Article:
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The Halloween guide to killing zombie projects

Adeline Teoh
October 31, 2011

There’s nothing worse than working on a project you know is dead. Somehow this project is still walking around but doesn’t realise it should be lying peacefully in a grave with a very heavy stone slab on top. Here’s our handy guide to spot and kill a zombie project.

Traits of a zombie project

Mobile but technically dead: Zombie projects look like they’re just a little slow, as they stagger along with a vaguely triangular skeleton of schedule, scope and budget. All its benefits appear to have decayed.

Lust for brains: A lot of resources have been thrown at this project and its hunger for people has been insatiable. Either the zombie project gobbles up the people or the people start to turn on the project, plotting ways to kill it. If you keep losing people to a project, it may be a zombie project!

Non-communicative, groaning and howling instead of speaking: All rational communication has been lost in the project. If the project sponsors, team and stakeholders can do nothing but lament, you may have a member of the undead on your hands.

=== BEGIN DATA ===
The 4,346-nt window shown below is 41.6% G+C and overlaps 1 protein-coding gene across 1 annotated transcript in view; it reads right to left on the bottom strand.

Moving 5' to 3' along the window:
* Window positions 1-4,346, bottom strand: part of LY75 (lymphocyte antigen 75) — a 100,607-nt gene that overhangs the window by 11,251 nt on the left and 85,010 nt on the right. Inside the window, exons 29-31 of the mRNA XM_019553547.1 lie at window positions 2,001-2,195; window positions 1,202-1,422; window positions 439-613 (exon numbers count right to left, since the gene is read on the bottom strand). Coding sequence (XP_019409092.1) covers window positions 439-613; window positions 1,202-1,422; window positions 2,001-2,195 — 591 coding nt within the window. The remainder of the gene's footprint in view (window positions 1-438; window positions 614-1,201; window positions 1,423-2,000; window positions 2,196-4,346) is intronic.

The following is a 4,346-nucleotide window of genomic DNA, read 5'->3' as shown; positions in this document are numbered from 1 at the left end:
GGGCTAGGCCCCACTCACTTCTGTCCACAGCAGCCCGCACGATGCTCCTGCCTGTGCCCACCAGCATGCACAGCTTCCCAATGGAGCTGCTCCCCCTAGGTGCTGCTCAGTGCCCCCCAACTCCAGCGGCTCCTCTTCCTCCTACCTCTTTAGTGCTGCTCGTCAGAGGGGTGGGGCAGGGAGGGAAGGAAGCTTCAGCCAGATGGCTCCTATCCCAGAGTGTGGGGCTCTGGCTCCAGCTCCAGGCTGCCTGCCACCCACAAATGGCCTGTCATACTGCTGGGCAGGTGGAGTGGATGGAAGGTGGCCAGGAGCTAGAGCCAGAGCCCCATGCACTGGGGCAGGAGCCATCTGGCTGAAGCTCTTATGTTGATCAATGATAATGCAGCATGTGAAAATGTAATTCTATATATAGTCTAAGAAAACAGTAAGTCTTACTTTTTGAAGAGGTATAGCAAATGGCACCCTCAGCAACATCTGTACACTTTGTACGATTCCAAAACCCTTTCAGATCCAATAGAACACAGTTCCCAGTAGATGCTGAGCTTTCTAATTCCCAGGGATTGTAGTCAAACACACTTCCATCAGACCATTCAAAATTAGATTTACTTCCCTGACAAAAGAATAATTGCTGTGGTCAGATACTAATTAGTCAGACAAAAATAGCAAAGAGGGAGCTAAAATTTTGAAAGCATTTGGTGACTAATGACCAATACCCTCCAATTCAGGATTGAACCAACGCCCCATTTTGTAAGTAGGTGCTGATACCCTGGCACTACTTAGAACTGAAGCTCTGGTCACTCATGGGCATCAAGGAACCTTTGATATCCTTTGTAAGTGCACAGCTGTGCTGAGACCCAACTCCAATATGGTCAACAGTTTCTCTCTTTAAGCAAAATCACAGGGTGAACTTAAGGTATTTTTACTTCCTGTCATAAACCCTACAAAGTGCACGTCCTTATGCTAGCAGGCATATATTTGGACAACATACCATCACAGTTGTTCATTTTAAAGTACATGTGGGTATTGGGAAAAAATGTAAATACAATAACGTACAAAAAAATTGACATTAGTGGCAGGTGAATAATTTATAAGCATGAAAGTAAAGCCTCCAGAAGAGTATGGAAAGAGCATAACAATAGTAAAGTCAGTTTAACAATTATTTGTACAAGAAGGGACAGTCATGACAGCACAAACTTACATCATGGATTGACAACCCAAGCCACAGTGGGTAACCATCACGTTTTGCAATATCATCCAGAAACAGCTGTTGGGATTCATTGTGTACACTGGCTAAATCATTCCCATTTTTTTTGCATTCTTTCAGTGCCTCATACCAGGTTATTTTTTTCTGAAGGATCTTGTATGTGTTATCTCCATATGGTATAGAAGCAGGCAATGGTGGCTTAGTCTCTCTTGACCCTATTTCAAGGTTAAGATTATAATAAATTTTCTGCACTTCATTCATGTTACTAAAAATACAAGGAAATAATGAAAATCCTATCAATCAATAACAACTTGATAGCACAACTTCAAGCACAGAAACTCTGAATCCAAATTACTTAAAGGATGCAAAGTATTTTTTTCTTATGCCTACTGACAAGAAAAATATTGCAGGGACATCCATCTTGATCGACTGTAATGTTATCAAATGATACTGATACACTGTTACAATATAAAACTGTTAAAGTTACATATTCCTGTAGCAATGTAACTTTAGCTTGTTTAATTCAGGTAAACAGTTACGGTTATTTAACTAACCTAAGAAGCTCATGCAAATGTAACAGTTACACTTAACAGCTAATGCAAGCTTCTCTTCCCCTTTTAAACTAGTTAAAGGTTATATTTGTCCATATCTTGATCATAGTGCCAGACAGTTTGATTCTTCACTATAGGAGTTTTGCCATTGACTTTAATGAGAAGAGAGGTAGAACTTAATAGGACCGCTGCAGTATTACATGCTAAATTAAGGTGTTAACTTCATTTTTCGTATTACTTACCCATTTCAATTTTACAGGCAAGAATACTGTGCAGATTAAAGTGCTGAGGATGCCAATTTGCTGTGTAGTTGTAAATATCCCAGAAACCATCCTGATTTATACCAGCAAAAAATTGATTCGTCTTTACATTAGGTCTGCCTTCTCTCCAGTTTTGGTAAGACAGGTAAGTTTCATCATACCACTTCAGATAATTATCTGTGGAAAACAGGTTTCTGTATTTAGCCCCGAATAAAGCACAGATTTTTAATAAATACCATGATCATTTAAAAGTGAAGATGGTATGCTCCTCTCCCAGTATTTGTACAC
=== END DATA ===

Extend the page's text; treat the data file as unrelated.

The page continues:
How to kill a zombie project

Starve it of resources: Without resources, zombie projects will die a natural death. Redeploy your juicy, juicy brains—er, I mean people—to other more worthy projects and siphon off the budget. While this is the most passive way you can kill a zombie project, be warned that it is the least permanent as it leaves the possibility of the corpse being reanimated.

Decapitate it: Aim for the head and decapitate the zombie project with a fully loaded business case. You’ll also find that if you flaunt your business case at every opportunity, stakeholders tend not to argue with you about the now-truly-deceased zombie project.

Find and stop the zombie master: Understand why the zombie project is still alive: there’s always a ‘zombie master’. Identify the master—it may be a project sponsor or external stakeholder—and find out why s/he is keeping the project going. It may be related to personal KPIs or even ego.

Many thanks to Ian Sharpe and Michael Hickey for their zombie-killing advice.

Adeline Teoh
Adeline Teoh is the editor and publisher of She has more than a decade of publishing experience in the fields of business and education, and has specialised in writing about project management since 2007.
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